Industry has not taken the time to respect that agriculture is one of the most uncontained environments to manage.
Joseph Byrum’s recent column in Ag Funder News explores artificial intelligence in agriculture. He says that hypothetically, it is possible for machines to learn to solve any problem on earth relating to the physical interaction of all things within a defined or contained environment…by using artificial intelligence and machine learning.
He explains how the rise of digital agriculture and its related technologies has opened a wealth of new data opportunities. Remote sensors, satellites, and UAVs (unmanned aerial vehicles – or as we like to call them :drones”) can gather information 24 hours per day over an entire field. These can monitor plant health, soil condition, temperature, humidity, etc. The amount of data these sensors can generate is overwhelming, and the significance of the numbers is hidden in the avalanche of that data.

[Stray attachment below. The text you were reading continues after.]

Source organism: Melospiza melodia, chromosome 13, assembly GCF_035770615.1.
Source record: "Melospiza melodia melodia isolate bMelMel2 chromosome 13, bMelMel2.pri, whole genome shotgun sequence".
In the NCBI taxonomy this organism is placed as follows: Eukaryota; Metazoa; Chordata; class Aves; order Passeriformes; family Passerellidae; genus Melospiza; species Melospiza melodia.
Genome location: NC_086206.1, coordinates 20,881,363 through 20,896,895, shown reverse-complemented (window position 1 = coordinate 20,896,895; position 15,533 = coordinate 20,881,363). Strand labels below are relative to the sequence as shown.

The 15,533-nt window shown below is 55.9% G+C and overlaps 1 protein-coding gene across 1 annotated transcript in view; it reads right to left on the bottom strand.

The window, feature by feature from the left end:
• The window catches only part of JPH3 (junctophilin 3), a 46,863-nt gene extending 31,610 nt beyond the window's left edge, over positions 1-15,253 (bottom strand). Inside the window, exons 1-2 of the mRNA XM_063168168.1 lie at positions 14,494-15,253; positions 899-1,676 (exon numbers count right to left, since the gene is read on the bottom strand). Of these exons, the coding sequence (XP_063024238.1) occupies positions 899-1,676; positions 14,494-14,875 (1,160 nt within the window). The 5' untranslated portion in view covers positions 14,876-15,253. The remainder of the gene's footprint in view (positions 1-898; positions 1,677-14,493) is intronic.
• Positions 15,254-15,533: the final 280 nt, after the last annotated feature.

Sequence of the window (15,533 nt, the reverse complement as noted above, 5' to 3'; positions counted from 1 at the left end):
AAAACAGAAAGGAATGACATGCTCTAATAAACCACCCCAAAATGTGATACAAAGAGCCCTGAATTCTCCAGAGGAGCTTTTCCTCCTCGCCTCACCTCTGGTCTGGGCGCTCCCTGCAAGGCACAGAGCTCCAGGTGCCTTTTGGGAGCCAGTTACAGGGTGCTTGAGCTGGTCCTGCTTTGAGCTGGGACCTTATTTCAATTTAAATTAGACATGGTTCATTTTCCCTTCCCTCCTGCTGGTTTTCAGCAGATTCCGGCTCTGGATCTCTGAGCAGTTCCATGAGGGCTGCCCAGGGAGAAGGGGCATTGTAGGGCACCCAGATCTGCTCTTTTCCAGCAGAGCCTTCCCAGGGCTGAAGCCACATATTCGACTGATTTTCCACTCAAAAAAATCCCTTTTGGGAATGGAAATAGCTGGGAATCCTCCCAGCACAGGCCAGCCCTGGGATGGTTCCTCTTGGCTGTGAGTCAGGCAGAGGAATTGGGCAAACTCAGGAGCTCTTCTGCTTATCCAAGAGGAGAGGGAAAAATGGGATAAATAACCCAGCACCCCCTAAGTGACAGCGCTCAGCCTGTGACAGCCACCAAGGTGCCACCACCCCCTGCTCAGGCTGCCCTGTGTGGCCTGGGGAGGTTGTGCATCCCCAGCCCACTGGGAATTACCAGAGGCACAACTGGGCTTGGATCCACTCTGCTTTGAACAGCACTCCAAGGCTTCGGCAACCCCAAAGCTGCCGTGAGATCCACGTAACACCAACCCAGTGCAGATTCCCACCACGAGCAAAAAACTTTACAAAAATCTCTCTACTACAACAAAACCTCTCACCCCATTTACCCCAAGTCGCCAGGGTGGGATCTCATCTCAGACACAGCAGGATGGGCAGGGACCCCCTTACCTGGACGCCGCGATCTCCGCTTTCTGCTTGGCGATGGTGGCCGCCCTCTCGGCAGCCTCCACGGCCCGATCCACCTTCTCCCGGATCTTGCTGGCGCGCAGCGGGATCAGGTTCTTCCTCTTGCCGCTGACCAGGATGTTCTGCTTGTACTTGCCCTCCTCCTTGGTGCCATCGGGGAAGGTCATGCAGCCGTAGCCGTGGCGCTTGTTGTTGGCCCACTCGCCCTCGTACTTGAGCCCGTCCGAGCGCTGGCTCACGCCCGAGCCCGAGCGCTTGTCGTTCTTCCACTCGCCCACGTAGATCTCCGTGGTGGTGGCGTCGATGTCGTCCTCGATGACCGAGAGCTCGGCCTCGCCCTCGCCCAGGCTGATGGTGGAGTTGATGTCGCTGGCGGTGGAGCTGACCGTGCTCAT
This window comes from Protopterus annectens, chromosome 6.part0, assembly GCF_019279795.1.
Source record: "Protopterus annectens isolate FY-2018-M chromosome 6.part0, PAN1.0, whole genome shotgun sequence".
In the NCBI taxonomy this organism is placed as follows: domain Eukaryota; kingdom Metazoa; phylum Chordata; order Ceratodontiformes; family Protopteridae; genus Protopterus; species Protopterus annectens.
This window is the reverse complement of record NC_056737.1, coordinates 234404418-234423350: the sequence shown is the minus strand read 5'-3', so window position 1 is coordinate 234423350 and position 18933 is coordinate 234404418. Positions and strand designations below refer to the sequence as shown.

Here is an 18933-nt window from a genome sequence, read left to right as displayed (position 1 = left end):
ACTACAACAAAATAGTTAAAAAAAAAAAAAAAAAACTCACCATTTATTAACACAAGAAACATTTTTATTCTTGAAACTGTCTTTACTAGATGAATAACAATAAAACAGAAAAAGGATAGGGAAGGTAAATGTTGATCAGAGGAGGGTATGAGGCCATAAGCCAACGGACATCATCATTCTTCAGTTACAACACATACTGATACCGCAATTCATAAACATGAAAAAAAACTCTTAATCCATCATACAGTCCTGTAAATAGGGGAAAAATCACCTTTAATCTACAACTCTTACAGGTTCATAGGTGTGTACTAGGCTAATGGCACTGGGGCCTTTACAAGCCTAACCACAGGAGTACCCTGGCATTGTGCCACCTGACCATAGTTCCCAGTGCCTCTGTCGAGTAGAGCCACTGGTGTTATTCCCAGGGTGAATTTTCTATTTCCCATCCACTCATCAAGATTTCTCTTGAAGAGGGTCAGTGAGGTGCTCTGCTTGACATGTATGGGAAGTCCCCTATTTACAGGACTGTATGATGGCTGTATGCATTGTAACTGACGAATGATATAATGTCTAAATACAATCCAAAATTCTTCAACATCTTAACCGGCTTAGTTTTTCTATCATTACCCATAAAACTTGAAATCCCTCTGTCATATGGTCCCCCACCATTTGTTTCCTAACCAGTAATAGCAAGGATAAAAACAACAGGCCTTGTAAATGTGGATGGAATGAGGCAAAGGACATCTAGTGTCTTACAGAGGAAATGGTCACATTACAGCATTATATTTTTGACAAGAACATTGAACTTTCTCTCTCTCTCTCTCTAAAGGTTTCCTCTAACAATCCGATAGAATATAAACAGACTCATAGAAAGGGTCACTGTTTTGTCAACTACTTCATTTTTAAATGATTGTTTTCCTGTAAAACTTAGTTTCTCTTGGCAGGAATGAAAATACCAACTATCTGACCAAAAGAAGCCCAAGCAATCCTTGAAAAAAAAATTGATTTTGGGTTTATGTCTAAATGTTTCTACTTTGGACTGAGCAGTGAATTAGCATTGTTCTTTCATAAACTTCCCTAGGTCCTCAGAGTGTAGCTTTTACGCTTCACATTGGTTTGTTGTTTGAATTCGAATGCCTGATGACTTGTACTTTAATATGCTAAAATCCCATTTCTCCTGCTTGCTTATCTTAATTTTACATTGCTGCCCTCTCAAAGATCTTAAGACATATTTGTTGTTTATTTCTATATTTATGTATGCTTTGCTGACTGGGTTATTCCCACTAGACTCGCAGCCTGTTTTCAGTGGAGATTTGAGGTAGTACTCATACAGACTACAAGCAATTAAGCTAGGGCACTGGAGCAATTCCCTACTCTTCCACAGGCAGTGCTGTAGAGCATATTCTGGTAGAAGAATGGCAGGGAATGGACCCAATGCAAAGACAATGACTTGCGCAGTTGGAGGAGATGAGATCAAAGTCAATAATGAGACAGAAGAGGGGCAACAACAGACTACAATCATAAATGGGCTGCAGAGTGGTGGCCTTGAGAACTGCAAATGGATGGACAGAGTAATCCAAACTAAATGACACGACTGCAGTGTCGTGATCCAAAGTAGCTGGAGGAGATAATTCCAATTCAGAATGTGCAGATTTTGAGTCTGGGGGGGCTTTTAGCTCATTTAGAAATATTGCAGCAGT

The idea is to allow farmers to gain a better understanding of the situation on the ground through advanced technology (such as remote sensing) that can tell them more about their situation than they can see with the naked eye. And not just more accurately but also more quickly than seeing it walking or driving through the fields.
In 2011, IBM, through its R&D Headquarters in Haifa, Israel, launched an agricultural cloud-computing project. Interviews with some members of the IBM project team at the time revealed that the team believed it was entirely possible to “algorithm” agriculture. Ultimately, IBM realized the task of producing cognitive machine learning solutions for agriculture was much more difficult than even they could have thought.
Agriculture is hard. Conditions are always changing. There’s unpredictable weather, changes in soil quality, and the ever-present possibility of pests and disease. Agriculture takes place in nature, among ecosystems of interacting organisms and activity, and crop production takes place within that ecosystem environment.
With billions of dollars being directed to agricultural technology startups they are pushed to complete development as quickly as possible and then encouraged to flood the market as quickly as possible with their products. That’s the Silicon Valley approach – but as Byrum points out: This usually results in a failure of a product, the problem is not that the technology does not work, the problem is that industry has not taken the time to respect that agriculture is one of the most uncontained environments to manage.